Spotlight: Muriel Spark
Published on 23rd January 2012
Muriel Spark (1918-2006) wrote psychological novels, usually set in respectable, middle-class environments but dealing with the darker side of human nature. Her writing is wonderfully economical, so that, though her novels are mostly short, they manage to convey a lot. Chronology isn’t an important feature: they leap backwards and forwards in time, and you often know the ending at the start, or at least you think you do. Here’s a taster of some of her better-known works.
The Prime of Miss Jean Brodie is probably Spark’s best known work, and one of her best creations. The magnificent and monstrous Miss Brodie teaches her classroom of girls about the art of life and love, while battling against the narrowness of her world, her loneliness, and of course her own prime.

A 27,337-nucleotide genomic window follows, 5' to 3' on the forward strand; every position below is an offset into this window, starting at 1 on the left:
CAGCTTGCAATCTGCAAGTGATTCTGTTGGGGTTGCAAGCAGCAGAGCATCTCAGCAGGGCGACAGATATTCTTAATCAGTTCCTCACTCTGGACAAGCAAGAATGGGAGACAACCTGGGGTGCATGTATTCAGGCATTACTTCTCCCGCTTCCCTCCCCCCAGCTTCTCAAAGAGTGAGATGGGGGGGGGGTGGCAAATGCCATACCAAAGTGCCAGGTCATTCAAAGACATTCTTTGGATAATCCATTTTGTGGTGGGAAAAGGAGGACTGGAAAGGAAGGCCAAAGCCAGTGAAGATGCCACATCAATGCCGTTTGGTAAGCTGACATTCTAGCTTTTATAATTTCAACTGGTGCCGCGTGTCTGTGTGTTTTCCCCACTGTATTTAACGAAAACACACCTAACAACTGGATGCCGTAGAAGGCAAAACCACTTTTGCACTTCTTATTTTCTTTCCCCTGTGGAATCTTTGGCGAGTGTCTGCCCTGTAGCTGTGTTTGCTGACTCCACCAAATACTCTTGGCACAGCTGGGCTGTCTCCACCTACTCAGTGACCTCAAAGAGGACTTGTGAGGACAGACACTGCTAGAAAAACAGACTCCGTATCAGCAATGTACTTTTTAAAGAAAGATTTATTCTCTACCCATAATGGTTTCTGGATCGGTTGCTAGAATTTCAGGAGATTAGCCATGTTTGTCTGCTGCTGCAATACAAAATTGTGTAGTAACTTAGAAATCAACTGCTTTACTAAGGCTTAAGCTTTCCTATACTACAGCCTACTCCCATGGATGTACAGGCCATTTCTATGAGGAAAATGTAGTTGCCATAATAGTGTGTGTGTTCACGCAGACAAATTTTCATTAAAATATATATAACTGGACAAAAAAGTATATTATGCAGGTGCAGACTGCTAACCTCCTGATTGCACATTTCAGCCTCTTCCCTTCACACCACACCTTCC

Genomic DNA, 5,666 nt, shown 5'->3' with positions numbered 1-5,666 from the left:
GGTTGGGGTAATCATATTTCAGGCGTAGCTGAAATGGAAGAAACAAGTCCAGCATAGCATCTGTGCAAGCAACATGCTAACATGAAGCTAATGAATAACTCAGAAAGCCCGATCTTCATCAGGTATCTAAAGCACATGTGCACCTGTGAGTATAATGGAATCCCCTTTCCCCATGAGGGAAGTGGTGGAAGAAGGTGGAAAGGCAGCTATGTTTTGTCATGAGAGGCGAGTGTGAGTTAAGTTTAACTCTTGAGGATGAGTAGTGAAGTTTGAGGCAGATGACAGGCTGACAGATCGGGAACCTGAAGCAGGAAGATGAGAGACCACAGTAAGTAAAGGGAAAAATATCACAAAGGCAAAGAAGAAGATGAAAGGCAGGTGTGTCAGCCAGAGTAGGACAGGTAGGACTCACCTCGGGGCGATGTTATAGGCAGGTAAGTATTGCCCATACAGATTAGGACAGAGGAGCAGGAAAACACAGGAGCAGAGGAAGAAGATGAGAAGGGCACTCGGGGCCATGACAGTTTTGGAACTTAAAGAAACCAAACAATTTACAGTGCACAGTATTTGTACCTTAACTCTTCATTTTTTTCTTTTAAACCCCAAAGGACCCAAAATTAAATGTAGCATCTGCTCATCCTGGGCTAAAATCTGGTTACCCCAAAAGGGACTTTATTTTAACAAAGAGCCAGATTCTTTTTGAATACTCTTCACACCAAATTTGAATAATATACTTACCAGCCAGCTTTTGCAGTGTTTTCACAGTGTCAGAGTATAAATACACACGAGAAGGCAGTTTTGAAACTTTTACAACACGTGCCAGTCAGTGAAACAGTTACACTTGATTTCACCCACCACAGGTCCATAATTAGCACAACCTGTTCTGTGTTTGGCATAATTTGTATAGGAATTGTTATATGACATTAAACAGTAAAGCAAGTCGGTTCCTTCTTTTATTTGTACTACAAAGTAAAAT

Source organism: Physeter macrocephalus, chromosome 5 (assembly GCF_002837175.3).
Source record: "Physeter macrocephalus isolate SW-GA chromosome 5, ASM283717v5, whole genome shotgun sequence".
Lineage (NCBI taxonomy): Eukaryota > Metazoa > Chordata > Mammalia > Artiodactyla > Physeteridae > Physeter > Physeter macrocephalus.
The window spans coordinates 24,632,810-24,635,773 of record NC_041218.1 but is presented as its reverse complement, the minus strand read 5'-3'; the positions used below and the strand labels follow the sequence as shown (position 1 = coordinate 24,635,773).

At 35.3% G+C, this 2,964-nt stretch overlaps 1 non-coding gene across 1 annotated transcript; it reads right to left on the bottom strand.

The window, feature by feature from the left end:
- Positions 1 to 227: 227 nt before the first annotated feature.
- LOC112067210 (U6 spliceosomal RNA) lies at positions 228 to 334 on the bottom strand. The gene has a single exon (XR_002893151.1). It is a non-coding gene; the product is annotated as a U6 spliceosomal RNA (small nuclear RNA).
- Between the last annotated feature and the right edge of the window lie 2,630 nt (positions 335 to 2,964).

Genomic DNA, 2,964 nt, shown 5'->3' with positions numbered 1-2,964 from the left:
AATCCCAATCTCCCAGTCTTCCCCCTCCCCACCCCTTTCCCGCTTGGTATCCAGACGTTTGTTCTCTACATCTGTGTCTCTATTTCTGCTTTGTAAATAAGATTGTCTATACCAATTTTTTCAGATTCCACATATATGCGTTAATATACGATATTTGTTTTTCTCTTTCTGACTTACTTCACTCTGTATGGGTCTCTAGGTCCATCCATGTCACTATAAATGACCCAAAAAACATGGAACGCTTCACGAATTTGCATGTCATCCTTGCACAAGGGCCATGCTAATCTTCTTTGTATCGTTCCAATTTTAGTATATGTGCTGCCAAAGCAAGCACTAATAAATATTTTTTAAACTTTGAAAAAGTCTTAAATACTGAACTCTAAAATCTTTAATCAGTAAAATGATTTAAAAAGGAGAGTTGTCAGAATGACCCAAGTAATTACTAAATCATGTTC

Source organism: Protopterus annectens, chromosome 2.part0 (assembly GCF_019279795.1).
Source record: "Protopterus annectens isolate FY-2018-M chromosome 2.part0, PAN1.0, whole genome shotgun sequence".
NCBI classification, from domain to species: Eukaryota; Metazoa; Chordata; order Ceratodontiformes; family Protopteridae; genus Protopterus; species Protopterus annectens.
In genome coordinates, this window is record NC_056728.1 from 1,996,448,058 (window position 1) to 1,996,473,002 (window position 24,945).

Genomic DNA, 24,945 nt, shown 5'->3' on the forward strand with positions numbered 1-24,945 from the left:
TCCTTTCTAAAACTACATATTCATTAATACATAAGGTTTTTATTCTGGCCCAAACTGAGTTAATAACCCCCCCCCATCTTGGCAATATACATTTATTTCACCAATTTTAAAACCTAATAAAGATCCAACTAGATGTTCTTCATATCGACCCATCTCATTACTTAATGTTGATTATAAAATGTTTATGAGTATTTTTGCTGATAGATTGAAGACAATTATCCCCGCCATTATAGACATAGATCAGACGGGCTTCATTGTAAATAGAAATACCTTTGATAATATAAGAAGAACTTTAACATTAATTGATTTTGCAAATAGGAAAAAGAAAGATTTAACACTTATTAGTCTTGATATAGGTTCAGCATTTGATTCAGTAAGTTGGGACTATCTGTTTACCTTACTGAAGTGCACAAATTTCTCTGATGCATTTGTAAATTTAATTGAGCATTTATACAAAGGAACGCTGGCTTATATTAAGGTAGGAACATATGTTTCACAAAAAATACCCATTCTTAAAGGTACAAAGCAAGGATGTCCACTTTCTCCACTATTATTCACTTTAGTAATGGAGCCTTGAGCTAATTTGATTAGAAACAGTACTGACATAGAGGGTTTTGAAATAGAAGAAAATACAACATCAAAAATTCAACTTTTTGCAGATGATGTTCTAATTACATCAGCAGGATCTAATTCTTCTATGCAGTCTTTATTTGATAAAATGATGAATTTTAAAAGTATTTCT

The Public Image. Annabel is an actress with a carefully cultivated public image, aided and abetted in it by both her film company and her husband. Written in the 60s, this sideways look at the shallowness of celebrity culture is probably even more relevant today than at the time.
The driver’s seat. The story of Lise, on holiday in Italy and with a definite purpose in mind. With a serious twist at the end, this is dark, unconventional, and disturbing, but written with empathy, insight and even humour.
Collected Short Stories. While none of Spark’s novels are particularly long, her short stories make a good introduction. Full of black humour, and often with a sinister twist, they’re a condensed form of Spark’s unusual take on human behaviour.